What Has Your Rent Done for You Lately? Why Buying a Condo Might Make Sense

buy vs. rentBy Christy Kim, Redfin real estate agent in Seattle

If you’ve been doing the math on renting versus owning, you may realize that now is a good time to consider buying a condo or house in many cities. Among the largest U.S. markets, Seattle saw the biggest increase in rents in 2013. Rents rose 7.1 percent from the year before, as compared with the national average, which rose only 3.2 percent over the same time period, according to the Associated Press.

In Ballard, which was named the hottest neighborhood in Seattle by Seattle Met magazine, buying a condo may make sense. A condo purchase means a fixed monthly mortgage payment, rather than constant worry about potential rent increases.

Many buyers decide to purchase a condo because they see rents rising and realize that buying a condo is a smarter investment, particularly in the long run. The monthly costs of renting and owning can be quite comparable. For instance, at Solo Lofts, a condo building that is breaking ground soon in downtown Ballard and is listed by Redfin, units start at $249,000. Depending on a buyer’s down payment, it may even be more affordable to purchase than to rent.

And at just 20 units, Solo Lofts is a boutique community in comparison with the larger apartment buildings in the neighborhood.

Historically, condos in Ballard have had solid long-term appreciation. Over the past 15 years, condos in the neighborhood have appreciated at an annual rate of 5.62 percent, which is identical to the rate of appreciation for single-family homes in the area. Condos in Ballard are also currently 7 percent cheaper per square foot than single-family homes in the neighborhood, according to Redfin data.

Check condo prices in other cities where rents are rising, including San Francisco and Washington, D.C.

But it’s not just about the money. Owning a condo has other lifestyle benefits. While apartment complexes have transient residents frequently moving in and out, condo owners are more likely to invest in building a community. Apartments are managed by corporate entities or a landlord, while condo buildings are managed by the homeowners association. And if you’re a pet lover, consider that some rental properties have pet fees and breed restrictions. In a condo community, pets are family, too.

If you want to learn more about condos, or the buying and selling process, check the Redfin event schedule for upcoming classes in your area.

Christy Kim Redfin About Christy Kim, Redfin
With more than eight years in real estate, I understand that building relationships and listening are the key aspects of my job. I educate my clients so that they become empowered buyers and make good decisions, and ultimately get into their dream house! My commitment to you is exceptional customer service, continuous communication and to accept all challenges as an opportunity to provide the smoothest transaction. As an investor, I bring unique perspective to all real estate transactions and knack for finding great deals. Whether you are looking for your first home or an investment property, I can help!

Discussion

  • ak123

    Hahaha,

    This isn’t from a shill? Ms. Kim hints that you will bet 5.62% appreciation. In your dreams. Watch what happens when interest rates get even to 5% from the 4.3% they are at. Say bye bye to appreciation. No one will be able to buy at the pie-in-the-sky “appreciated” price you want.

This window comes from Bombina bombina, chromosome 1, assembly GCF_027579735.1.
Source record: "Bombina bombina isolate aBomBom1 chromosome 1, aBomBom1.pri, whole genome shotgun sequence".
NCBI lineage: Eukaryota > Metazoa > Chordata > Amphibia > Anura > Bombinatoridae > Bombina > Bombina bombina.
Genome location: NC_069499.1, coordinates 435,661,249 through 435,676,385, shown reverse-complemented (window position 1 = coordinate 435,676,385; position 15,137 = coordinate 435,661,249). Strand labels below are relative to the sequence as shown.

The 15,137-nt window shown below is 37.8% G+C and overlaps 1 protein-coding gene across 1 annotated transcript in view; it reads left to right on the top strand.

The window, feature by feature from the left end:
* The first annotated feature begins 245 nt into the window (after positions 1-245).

Just to reiterate my previous counter to the misconclusions above:

    1) even in a low property tax state like California, with even the current low interest rates, the first 25K each year you spend on a $600,000 house will go to taxes, mortgage interest and maintenance. So much for the equity myth outlined above.
    2) investing in stocks and bonds have always yielded a better return than on real estate. Now is no different.
    3) every time you transact, you lose 10% on a house on realtor fees and other costs.
    Don’t believe the hype you are reading here. A home is a place to live and, at best, forced savings as an investment. The math doesn’t really add up at today’s inflated prices but these guys are desperate for business.

    • evergreen16

      Keep renting, buddy! There a lots of smart people that will rent you their investment property.
      I’m not gonna waste energy on correcting your three points, because let’s face it – your opinions benefit a lot of other people.

      • ak123

        Haha. Keep fixing those toilets and looking for tenants for that 3% yield while I put that $30,000 a year I am saving in treasury’s that yield the same. Experienced investors rarely talk about residential real estate as an investment. Too funny.

  • ak123

    Oh, and for Mr. Kelman and Ms. Kim,
    It’s time to pray for another housing correction, not “appreciating” prices. Sure, volumes will drop for two to three years for you, but in the end, there will actually be a housing market.
    As it stands right now, your industry is dead in the water because prices are too high. You just refuse to acknowledge the elephant in the room.

  • evergreen16

    I can confirm situation in Seattle. As long as mortgage + taxes + fees are lower than rent, and especially when the demand for housing is there, that is the only reasonable thing to do.

    • ak123

      Let’s talk in two years.